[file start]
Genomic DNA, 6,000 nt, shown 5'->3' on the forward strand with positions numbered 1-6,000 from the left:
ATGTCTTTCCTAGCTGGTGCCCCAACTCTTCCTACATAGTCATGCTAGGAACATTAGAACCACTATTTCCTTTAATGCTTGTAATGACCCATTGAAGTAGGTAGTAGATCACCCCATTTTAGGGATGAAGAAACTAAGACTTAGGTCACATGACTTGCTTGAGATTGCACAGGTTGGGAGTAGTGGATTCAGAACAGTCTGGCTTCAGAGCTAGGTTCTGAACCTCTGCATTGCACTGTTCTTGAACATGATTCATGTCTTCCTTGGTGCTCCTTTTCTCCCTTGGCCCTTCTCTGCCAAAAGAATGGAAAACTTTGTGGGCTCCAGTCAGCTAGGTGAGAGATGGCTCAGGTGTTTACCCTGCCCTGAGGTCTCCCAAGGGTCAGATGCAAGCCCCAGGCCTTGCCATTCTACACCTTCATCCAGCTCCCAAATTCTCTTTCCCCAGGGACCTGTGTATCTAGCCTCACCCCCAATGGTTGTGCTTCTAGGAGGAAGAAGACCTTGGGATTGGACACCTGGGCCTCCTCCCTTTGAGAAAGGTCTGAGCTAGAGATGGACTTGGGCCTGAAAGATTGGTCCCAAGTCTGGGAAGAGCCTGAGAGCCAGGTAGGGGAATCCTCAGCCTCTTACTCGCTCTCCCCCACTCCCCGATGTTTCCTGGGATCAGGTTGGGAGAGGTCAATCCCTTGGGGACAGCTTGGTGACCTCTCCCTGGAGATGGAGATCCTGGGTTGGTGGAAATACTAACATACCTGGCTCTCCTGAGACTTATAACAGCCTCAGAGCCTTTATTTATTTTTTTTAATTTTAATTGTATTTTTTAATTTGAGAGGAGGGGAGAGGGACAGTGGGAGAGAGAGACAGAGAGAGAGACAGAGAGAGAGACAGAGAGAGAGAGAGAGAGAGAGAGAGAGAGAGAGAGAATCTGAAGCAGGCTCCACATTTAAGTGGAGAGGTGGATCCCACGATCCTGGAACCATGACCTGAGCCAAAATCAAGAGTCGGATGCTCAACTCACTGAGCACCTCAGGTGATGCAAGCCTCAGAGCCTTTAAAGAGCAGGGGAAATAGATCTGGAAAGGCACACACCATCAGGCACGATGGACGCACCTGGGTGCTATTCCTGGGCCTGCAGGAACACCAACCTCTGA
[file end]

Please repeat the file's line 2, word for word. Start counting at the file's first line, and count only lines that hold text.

ATGTCTTTCCTAGCTGGTGCCCCAACTCTTCCTACATAGTCATGCTAGGAACATTAGAACCACTATTTCCTTTAATGCTTGTAATGACCCATTGAAGTAGGTAGTAGATCACCCCATTTTAGGGATGAAGAAACTAAGACTTAGGTCACATGACTTGCTTGAGATTGCACAGGTTGGGAGTAGTGGATTCAGAACAGTCTGGCTTCAGAGCTAGGTTCTGAACCTCTGCATTGCACTGTTCTTGAACATGATTCATGTCTTCCTTGGTGCTCCTTTTCTCCCTTGGCCCTTCTCTGCCAAAAGAATGGAAAACTTTGTGGGCTCCAGTCAGCTAGGTGAGAGATGGCTCAGGTGTTTACCCTGCCCTGAGGTCTCCCAAGGGTCAGATGCAAGCCCCAGGCCTTGCCATTCTACACCTTCATCCAGCTCCCAAATTCTCTTTCCCCAGGGACCTGTGTATCTAGCCTCACCCCCAATGGTTGTGCTTCTAGGAGGAAGAAGACCTTGGGATTGGACACCTGGGCCTCCTCCCTTTGAGAAAGGTCTGAGCTAGAGATGGACTTGGGCCTGAAAGATTGGTCCCAAGTCTGGGAAGAGCCTGAGAGCCAGGTAGGGGAATCCTCAGCCTCTTACTCGCTCTCCCCCACTCCCCGATGTTTCCTGGGATCAGGTTGGGAGAGGTCAATCCCTTGGGGACAGCTTGGTGACCTCTCCCTGGAGATGGAGATCCTGGGTTGGTGGAAATACTAACATACCTGGCTCTCCTGAGACTTATAACAGCCTCAGAGCCTTTATTTATTTTTTTTAATTTTAATTGTATTTTTTAATTTGAGAGGAGGGGAGAGGGACAGTGGGAGAGAGAGACAGAGAGAGAGACAGAGAGAGAGACAGAGAGAGAGAGAGAGAGAGAGAGAGAGAGAGAGAGAATCTGAAGCAGGCTCCACATTTAAGTGGAGAGGTGGATCCCACGATCCTGGAACCATGACCTGAGCCAAAATCAAGAGTCGGATGCTCAACTCACTGAGCACCTCAGGTGATGCAAGCCTCAGAGCCTTTAAAGAGCAGGGGAAATAGATCTGGAAAGGCACACACCATCAGGCACGATGGACGCACCTGGGTGCTATTCCTGGGCCTGCAGGAACACCAACCTCTGA